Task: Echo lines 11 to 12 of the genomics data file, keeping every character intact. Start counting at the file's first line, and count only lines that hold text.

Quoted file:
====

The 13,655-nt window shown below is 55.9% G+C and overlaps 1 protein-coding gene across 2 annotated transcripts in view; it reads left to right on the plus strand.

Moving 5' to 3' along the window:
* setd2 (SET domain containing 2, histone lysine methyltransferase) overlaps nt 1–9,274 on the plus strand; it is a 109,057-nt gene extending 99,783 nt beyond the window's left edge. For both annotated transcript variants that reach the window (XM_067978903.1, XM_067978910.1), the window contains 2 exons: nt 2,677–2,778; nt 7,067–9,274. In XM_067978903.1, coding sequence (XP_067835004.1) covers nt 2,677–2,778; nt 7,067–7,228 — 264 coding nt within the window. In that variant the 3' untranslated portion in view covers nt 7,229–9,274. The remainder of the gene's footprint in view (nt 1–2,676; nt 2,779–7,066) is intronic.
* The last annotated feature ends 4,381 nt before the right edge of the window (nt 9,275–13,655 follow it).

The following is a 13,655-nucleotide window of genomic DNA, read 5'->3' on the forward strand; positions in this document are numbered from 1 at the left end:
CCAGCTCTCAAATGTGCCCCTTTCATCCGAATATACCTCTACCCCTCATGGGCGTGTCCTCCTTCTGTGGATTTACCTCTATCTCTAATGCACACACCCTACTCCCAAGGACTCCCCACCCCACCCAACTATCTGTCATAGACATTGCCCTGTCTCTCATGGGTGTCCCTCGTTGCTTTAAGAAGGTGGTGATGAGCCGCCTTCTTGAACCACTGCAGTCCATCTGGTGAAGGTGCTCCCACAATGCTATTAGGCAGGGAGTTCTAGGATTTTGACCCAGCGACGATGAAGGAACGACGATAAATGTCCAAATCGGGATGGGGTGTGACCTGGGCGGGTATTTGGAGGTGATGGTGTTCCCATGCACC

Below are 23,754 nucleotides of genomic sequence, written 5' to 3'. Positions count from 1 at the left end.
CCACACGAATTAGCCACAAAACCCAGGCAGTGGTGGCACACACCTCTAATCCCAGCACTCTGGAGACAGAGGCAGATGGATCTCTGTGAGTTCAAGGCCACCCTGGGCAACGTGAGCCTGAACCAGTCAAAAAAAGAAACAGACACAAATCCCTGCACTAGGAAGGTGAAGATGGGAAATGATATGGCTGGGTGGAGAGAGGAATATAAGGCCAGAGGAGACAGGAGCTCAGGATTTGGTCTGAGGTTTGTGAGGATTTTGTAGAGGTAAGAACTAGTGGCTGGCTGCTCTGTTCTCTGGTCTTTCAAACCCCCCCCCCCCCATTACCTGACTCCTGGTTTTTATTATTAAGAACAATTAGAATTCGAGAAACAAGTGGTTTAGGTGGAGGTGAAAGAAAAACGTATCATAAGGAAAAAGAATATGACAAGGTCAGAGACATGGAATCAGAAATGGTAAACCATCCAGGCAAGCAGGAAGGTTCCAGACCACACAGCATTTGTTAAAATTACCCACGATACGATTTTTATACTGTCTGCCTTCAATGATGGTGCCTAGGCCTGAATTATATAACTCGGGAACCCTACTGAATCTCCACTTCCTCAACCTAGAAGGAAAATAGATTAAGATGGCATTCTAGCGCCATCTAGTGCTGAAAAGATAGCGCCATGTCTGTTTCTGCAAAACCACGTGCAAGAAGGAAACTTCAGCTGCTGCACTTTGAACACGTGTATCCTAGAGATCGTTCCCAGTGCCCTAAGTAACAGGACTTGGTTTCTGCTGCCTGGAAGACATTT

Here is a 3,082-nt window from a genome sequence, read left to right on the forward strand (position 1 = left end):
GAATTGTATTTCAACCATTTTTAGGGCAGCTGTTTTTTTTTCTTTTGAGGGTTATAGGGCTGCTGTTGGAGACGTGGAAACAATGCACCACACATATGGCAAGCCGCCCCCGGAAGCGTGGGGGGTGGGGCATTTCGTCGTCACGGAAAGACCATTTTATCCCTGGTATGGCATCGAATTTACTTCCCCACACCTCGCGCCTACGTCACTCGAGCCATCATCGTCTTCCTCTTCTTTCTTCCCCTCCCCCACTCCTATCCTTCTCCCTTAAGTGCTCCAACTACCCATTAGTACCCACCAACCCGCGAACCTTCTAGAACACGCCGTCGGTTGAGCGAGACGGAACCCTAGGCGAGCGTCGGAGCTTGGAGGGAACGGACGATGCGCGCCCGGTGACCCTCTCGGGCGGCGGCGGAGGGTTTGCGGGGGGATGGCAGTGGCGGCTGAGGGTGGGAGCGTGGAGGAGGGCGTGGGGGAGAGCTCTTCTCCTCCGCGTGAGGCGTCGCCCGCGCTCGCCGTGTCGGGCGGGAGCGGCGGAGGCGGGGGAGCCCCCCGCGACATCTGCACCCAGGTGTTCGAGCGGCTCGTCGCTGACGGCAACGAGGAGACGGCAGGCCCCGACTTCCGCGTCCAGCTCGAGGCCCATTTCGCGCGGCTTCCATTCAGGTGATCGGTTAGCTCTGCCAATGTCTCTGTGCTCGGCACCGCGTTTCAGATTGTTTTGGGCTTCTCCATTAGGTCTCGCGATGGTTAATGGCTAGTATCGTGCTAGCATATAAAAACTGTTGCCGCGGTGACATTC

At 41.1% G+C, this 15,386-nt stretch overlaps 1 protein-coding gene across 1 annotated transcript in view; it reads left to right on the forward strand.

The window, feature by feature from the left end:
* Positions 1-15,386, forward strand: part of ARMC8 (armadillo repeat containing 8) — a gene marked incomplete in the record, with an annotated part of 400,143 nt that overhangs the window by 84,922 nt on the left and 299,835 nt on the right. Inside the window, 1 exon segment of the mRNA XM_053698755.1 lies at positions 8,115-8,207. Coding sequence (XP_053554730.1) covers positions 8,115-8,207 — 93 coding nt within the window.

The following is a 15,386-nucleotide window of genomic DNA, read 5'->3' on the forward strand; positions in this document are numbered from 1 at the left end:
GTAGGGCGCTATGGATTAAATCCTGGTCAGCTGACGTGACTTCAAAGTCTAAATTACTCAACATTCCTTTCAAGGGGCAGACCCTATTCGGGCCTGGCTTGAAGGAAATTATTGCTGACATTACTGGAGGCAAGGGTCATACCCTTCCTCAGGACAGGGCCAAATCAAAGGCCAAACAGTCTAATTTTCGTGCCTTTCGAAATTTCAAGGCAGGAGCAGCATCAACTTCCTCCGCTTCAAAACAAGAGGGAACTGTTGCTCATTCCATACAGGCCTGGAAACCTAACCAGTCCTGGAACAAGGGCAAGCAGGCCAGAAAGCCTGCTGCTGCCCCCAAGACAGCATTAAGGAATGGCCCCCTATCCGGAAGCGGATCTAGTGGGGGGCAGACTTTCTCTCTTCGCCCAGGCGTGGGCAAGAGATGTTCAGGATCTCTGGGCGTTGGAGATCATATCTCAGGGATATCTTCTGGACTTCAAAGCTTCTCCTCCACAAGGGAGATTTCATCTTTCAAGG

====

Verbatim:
At 41.1% G+C, this 15,386-nt stretch overlaps 1 protein-coding gene across 1 annotated transcript in view; it reads left to right on the forward strand.

The window, feature by feature from the left end: